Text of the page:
Carlson Blames NY Times for Endangering his Family


Ronn Torossian, CEO, 5WPR 

It’s been a rough few weeks for Fox News host and commentator, Tucker Carlson. First, his own comments on-air led several big-name advertisers to pull their support from his program. Then, one of his top writers had to be fired when it was learned he was posting racist and sexist diatribes online. Now, Carlson is saying his family has been endangered by reporting coming from the New York Times. 

Carlson’s complaint stems from a story he says the Times is working on that details where he and his family live. That, Carlson argues, is unjustified: “Why is the New York Times doing a story on the location of my family’s home? You know why? To hurt us, to injure my wife and kids so I will shut up… they believe in force.” 

In response, the Times said it would not confirm what it may or may not be working on or what stories it may publish, and the newspaper has “no plan to expose any residence of Tucker Carlson’s, which Carlson was aware of before his broadcast…” 

Carlson says he has good reason to be concerned, relating a time two years ago when protesters showed up at his home in Washington, DC. He says they “damaged” his front door and frightened his wife, who was home alone at the time. She hid in the closet and called the police. The protesters left, though they returned another time.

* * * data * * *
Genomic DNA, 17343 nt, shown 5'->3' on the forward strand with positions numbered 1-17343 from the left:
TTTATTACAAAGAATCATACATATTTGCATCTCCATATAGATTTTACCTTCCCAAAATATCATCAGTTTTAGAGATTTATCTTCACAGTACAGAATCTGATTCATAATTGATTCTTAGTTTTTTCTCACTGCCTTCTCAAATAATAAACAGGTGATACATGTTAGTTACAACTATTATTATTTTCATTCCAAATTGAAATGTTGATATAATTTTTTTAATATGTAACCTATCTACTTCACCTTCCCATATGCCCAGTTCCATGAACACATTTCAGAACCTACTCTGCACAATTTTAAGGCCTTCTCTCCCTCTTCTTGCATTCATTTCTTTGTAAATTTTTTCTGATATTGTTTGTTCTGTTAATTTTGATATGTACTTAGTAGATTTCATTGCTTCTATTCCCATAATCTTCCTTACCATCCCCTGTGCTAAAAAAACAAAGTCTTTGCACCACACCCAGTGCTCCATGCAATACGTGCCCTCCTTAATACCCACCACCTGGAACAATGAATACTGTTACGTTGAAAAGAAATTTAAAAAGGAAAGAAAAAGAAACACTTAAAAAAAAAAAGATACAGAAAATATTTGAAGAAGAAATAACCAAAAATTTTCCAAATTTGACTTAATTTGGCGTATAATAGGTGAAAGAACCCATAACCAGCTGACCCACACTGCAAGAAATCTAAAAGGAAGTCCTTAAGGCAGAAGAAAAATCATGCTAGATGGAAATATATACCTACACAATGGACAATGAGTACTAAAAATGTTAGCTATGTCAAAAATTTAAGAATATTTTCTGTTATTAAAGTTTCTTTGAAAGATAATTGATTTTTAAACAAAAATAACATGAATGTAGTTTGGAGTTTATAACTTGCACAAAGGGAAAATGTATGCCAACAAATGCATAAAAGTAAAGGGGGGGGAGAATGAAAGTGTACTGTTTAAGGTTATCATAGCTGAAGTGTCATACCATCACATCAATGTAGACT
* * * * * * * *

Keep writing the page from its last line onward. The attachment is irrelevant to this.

The family eventually moved, something Carlson says was the last resort: “We tried to ignore it… It felt cowardly to sell our house and leave. We’d raised our kids in the neighborhood and loved it. But, in the end, that’s what we did. We have four children. It just wasn’t worth it…” 

In a subsequent interview, Carlson reported to a local newspaper in Maine that he lives there for much of the year, though he also has a home in Florida. Then, on his program, during a segment about the alleged story the Times was working on, Carlson named names, supposedly those of the reporter and photographer that, he says, we’re working on the story, adding that he thought the story was an “incitement to violence.” 

Instead, though, it was Carlson’s fans who posted addresses they claimed were those of the reporters in question, spreading them on social media without any confirmation of accuracy. Some of these included threats. 

At this point, the Times still says it had no intention of putting Carlson or his family at risk. Critics are saying the on-air rant was meant as a distraction from his previous PR problems. If so, it certainly shifted the narrative among Carlson’s fans, though perhaps not among his critics.

About the Author: Ronn Torossian is CEO of 5WPR a leading PR agency.